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13. Chapter XIII (continued)
"No. That was Mr. Dalloway," she confessed.
"Good Lord!" he flung back his head in recollection of Mr. Dalloway.
She chose for herself a volume at random, submitted it to her uncle, who, seeing that it was La Cousine bette, bade her throw it away if she found it too horrible, and was about to leave him when he demanded whether she had enjoyed her dance?
He then wanted to know what people did at dances, seeing that he had only been to one thirty-five years ago, when nothing had seemed to him more meaningless and idiotic. Did they enjoy turning round and round to the screech of a fiddle? Did they talk, and say pretty things, and if so, why didn't they do it, under reasonable conditions? As for himself--he sighed and pointed at the signs of industry lying all about him, which, in spite of his sigh, filled his face with such satisfaction that his niece thought good to leave. On bestowing a kiss she was allowed to go, but not until she had bound herself to learn at any rate the Greek alphabet, and to return her French novel when done with, upon which something more suitable would be found for her.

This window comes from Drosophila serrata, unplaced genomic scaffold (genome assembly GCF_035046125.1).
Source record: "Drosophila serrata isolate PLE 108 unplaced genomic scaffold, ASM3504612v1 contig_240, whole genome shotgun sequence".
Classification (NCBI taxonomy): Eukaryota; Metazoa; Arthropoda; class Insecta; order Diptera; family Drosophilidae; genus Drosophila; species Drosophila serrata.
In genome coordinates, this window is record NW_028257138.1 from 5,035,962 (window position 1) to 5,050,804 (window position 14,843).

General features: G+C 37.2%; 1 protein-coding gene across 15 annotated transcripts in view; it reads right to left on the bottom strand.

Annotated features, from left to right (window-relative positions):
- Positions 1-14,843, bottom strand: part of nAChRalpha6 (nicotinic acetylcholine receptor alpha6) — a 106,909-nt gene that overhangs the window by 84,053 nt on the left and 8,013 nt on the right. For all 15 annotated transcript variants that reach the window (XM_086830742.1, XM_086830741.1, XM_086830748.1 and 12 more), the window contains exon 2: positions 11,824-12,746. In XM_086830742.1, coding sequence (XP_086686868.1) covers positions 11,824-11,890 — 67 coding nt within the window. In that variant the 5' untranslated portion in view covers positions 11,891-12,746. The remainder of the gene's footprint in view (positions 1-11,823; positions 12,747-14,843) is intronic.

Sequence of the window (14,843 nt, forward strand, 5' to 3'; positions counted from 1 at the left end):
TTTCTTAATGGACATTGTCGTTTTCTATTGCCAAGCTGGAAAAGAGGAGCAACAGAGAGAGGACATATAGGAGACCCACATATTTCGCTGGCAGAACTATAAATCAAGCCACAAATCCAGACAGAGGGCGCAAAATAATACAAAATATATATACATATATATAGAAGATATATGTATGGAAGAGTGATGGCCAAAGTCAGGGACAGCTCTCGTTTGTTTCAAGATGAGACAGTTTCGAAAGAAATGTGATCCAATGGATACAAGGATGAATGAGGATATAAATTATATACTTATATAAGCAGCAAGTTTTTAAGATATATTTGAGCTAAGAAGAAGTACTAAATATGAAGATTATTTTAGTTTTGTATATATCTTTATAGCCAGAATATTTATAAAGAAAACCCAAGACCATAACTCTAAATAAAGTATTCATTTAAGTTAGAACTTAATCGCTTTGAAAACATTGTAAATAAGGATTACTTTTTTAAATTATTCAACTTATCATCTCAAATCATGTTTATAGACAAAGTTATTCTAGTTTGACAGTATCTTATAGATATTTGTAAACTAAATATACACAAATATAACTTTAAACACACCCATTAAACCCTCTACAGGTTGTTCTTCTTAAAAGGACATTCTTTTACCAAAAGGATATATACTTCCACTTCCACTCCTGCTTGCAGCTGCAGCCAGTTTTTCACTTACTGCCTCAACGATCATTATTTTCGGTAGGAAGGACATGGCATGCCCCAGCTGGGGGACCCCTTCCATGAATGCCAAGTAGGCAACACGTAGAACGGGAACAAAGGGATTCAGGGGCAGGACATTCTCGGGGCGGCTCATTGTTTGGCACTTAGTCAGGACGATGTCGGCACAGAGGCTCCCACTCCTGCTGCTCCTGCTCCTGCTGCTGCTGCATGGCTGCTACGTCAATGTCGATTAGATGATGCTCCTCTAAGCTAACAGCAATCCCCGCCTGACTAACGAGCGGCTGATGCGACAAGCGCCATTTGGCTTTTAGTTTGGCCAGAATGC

As the rooms in which people live are apt to give off something of the same shock as their faces when seen for the first time, Rachel walked very slowly downstairs, lost in wonder at her uncle, and his books, and his neglect of dances, and his queer, utterly inexplicable, but apparently satisfactory view of life, when her eye was caught by a note with her name on it lying in the hall. The address was written in a small strong hand unknown to her, and the note, which had no beginning, ran:--
I send the first volume of Gibbon as I promised. Personally I find little to be said for the moderns, but I'm going to send you Wedekind when I've done him. Donne? Have you read Webster and all that set? I envy you reading them for the first time. Completely exhausted after last night. And you?
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